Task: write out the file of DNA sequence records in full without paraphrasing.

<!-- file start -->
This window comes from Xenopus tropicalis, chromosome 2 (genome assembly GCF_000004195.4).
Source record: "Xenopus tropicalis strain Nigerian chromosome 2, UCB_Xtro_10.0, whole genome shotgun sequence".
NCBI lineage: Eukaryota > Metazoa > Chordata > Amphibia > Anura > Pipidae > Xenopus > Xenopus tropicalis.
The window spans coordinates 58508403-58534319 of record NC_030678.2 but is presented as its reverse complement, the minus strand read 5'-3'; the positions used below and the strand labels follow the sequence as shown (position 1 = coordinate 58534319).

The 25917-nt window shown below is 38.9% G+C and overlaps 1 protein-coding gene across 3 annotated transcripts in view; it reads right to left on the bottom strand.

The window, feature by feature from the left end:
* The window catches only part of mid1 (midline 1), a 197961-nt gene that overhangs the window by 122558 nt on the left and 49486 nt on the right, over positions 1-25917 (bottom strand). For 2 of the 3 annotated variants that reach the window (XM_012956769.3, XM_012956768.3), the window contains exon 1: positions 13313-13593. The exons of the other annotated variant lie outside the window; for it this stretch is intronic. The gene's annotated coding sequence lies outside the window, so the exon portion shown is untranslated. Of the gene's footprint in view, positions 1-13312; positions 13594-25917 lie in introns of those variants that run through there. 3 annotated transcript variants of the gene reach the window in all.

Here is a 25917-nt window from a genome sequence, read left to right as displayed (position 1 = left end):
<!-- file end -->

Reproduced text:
This window comes from Xenopus tropicalis, chromosome 2 (genome assembly GCF_000004195.4).
Source record: "Xenopus tropicalis strain Nigerian chromosome 2, UCB_Xtro_10.0, whole genome shotgun sequence".
NCBI lineage: Eukaryota > Metazoa > Chordata > Amphibia > Anura > Pipidae > Xenopus > Xenopus tropicalis.
The window spans coordinates 58508403-58534319 of record NC_030678.2 but is presented as its reverse complement, the minus strand read 5'-3'; the positions used below and the strand labels follow the sequence as shown (position 1 = coordinate 58534319).

The 25917-nt window shown below is 38.9% G+C and overlaps 1 protein-coding gene across 3 annotated transcripts in view; it reads right to left on the bottom strand.

The window, feature by feature from the left end:
* The window catches only part of mid1 (midline 1), a 197961-nt gene that overhangs the window by 122558 nt on the left and 49486 nt on the right, over positions 1-25917 (bottom strand). For 2 of the 3 annotated variants that reach the window (XM_012956769.3, XM_012956768.3), the window contains exon 1: positions 13313-13593. The exons of the other annotated variant lie outside the window; for it this stretch is intronic. The gene's annotated coding sequence lies outside the window, so the exon portion shown is untranslated. Of the gene's footprint in view, positions 1-13312; positions 13594-25917 lie in introns of those variants that run through there. 3 annotated transcript variants of the gene reach the window in all.

Here is a 25917-nt window from a genome sequence, read left to right as displayed (position 1 = left end):